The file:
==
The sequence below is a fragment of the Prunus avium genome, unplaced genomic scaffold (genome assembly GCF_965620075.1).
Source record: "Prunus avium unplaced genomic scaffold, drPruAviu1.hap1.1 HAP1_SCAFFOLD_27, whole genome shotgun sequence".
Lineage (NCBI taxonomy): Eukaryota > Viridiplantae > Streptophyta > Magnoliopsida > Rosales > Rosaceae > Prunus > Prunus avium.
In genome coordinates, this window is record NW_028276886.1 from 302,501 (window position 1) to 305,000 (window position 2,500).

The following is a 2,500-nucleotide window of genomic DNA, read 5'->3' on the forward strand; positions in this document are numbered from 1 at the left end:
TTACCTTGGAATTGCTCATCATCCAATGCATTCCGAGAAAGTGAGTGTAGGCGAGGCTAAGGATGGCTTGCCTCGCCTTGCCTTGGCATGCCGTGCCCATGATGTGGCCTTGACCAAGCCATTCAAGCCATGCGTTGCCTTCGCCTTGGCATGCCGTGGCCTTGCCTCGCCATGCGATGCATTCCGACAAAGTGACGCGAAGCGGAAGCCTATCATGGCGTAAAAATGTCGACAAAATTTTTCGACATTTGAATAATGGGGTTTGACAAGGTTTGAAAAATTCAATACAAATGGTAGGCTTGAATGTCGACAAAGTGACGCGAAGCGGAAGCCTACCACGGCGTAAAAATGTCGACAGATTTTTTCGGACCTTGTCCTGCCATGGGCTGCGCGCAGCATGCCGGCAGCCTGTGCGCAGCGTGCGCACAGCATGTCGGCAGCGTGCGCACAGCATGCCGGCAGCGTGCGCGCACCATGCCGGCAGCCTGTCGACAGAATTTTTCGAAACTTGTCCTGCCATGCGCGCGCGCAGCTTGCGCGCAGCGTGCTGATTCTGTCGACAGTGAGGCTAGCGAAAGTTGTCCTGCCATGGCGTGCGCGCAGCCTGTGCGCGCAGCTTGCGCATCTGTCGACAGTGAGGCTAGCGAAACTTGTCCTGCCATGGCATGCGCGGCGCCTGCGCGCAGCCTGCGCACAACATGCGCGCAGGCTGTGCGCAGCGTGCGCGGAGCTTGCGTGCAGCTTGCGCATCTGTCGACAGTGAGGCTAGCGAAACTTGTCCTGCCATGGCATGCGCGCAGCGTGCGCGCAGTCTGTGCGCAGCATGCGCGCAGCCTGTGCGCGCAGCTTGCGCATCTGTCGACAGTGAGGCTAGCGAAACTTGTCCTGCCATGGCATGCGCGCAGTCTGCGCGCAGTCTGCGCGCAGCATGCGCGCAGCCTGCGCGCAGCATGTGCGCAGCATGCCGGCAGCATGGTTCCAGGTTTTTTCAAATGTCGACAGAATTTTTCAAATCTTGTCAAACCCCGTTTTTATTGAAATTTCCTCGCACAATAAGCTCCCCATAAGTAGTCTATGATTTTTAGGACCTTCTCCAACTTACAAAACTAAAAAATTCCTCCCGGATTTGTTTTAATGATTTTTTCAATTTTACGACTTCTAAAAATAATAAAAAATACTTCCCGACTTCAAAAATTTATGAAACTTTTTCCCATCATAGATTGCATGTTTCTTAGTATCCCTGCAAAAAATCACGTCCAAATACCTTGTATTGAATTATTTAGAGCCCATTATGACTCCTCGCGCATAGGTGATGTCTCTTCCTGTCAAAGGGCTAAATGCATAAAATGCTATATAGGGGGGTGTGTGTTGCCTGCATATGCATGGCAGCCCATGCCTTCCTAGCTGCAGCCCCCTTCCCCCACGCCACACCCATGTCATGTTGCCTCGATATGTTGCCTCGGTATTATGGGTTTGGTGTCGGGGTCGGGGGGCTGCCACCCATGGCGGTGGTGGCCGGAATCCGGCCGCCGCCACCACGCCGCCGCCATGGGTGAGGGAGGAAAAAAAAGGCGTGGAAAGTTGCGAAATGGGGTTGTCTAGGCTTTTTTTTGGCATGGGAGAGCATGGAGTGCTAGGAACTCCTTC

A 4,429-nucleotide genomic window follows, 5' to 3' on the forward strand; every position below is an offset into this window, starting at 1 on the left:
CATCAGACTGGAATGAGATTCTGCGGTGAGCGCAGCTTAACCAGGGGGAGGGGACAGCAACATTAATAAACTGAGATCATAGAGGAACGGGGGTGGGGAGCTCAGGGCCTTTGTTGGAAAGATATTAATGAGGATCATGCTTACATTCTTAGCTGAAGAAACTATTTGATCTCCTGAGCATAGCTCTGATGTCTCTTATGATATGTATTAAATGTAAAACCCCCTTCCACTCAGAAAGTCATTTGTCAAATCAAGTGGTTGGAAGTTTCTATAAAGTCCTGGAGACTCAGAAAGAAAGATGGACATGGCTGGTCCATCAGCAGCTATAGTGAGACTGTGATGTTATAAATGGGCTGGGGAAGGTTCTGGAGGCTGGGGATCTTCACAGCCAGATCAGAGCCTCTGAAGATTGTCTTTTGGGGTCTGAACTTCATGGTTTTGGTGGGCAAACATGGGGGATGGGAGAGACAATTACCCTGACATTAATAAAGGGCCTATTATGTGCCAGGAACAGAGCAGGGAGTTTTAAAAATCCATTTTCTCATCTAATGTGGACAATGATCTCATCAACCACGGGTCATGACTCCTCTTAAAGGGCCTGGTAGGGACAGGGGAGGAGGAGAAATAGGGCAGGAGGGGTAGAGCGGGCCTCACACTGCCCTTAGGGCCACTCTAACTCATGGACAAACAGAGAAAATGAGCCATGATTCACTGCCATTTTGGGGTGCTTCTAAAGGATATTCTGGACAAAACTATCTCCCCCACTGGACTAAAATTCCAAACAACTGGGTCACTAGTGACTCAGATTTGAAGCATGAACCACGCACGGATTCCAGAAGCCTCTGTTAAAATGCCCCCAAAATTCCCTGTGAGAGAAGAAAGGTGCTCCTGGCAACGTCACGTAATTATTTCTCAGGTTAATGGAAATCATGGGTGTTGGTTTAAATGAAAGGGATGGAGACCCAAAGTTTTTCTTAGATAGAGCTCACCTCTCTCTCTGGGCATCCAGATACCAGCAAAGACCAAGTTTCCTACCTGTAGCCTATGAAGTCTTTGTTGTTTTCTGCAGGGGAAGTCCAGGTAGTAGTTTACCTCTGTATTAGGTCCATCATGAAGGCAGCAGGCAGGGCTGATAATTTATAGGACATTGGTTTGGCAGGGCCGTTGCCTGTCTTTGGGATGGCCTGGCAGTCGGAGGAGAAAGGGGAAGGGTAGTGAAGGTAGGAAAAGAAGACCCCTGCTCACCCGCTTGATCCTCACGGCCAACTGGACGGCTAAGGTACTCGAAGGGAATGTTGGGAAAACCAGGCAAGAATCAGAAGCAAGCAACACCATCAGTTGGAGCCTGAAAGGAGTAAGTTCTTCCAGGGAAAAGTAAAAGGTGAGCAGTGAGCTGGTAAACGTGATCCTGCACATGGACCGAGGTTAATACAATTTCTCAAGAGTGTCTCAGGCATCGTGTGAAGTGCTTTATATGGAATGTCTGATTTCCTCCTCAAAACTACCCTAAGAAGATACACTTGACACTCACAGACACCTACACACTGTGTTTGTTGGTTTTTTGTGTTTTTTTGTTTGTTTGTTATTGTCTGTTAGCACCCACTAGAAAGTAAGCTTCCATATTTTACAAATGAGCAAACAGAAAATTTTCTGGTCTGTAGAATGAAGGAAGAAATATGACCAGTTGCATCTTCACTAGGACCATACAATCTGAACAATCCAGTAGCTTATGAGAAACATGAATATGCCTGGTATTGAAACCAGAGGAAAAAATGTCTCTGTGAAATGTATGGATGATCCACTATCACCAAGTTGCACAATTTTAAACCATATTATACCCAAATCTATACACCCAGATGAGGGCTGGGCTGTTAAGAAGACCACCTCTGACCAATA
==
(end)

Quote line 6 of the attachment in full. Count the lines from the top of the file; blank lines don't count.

TTACCTTGGAATTGCTCATCATCCAATGCATTCCGAGAAAGTGAGTGTAGGCGAGGCTAAGGATGGCTTGCCTCGCCTTGCCTTGGCATGCCGTGCCCATGATGTGGCCTTGACCAAGCCATTCAAGCCATGCGTTGCCTTCGCCTTGGCATGCCGTGGCCTTGCCTCGCCATGCGATGCATTCCGACAAAGTGACGCGAAGCGGAAGCCTATCATGGCGTAAAAATGTCGACAAAATTTTTCGACATTTGAATAATGGGGTTTGACAAGGTTTGAAAAATTCAATACAAATGGTAGGCTTGAATGTCGACAAAGTGACGCGAAGCGGAAGCCTACCACGGCGTAAAAATGTCGACAGATTTTTTCGGACCTTGTCCTGCCATGGGCTGCGCGCAGCATGCCGGCAGCCTGTGCGCAGCGTGCGCACAGCATGTCGGCAGCGTGCGCACAGCATGCCGGCAGCGTGCGCGCACCATGCCGGCAGCCTGTCGACAGAATTTTTCGAAACTTGTCCTGCCATGCGCGCGCGCAGCTTGCGCGCAGCGTGCTGATTCTGTCGACAGTGAGGCTAGCGAAAGTTGTCCTGCCATGGCGTGCGCGCAGCCTGTGCGCGCAGCTTGCGCATCTGTCGACAGTGAGGCTAGCGAAACTTGTCCTGCCATGGCATGCGCGGCGCCTGCGCGCAGCCTGCGCACAACATGCGCGCAGGCTGTGCGCAGCGTGCGCGGAGCTTGCGTGCAGCTTGCGCATCTGTCGACAGTGAGGCTAGCGAAACTTGTCCTGCCATGGCATGCGCGCAGCGTGCGCGCAGTCTGTGCGCAGCATGCGCGCAGCCTGTGCGCGCAGCTTGCGCATCTGTCGACAGTGAGGCTAGCGAAACTTGTCCTGCCATGGCATGCGCGCAGTCTGCGCGCAGTCTGCGCGCAGCATGCGCGCAGCCTGCGCGCAGCATGTGCGCAGCATGCCGGCAGCATGGTTCCAGGTTTTTTCAAATGTCGACAGAATTTTTCAAATCTTGTCAAACCCCGTTTTTATTGAAATTTCCTCGCACAATAAGCTCCCCATAAGTAGTCTATGATTTTTAGGACCTTCTCCAACTTACAAAACTAAAAAATTCCTCCCGGATTTGTTTTAATGATTTTTTCAATTTTACGACTTCTAAAAATAATAAAAAATACTTCCCGACTTCAAAAATTTATGAAACTTTTTCCCATCATAGATTGCATGTTTCTTAGTATCCCTGCAAAAAATCACGTCCAAATACCTTGTATTGAATTATTTAGAGCCCATTATGACTCCTCGCGCATAGGTGATGTCTCTTCCTGTCAAAGGGCTAAATGCATAAAATGCTATATAGGGGGGTGTGTGTTGCCTGCATATGCATGGCAGCCCATGCCTTCCTAGCTGCAGCCCCCTTCCCCCACGCCACACCCATGTCATGTTGCCTCGATATGTTGCCTCGGTATTATGGGTTTGGTGTCGGGGTCGGGGGGCTGCCACCCATGGCGGTGGTGGCCGGAATCCGGCCGCCGCCACCACGCCGCCGCCATGGGTGAGGGAGGAAAAAAAAGGCGTGGAAAGTTGCGAAATGGGGTTGTCTAGGCTTTTTTTTGGCATGGGAGAGCATGGAGTGCTAGGAACTCCTTC